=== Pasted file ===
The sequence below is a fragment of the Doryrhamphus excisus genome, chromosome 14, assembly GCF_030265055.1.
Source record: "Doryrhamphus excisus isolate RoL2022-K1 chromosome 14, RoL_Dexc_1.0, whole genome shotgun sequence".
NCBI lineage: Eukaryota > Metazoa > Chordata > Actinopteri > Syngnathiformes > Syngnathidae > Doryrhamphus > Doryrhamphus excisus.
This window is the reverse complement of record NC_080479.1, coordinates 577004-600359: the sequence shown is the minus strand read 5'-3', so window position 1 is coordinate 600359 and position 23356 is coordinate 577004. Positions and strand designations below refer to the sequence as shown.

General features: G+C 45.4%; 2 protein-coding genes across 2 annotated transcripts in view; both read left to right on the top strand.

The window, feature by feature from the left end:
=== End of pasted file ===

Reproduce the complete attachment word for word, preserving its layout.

The sequence below is a fragment of the Doryrhamphus excisus genome, chromosome 14, assembly GCF_030265055.1.
Source record: "Doryrhamphus excisus isolate RoL2022-K1 chromosome 14, RoL_Dexc_1.0, whole genome shotgun sequence".
NCBI lineage: Eukaryota > Metazoa > Chordata > Actinopteri > Syngnathiformes > Syngnathidae > Doryrhamphus > Doryrhamphus excisus.
This window is the reverse complement of record NC_080479.1, coordinates 577004-600359: the sequence shown is the minus strand read 5'-3', so window position 1 is coordinate 600359 and position 23356 is coordinate 577004. Positions and strand designations below refer to the sequence as shown.

General features: G+C 45.4%; 2 protein-coding genes across 2 annotated transcripts in view; both read left to right on the top strand.

The window, feature by feature from the left end: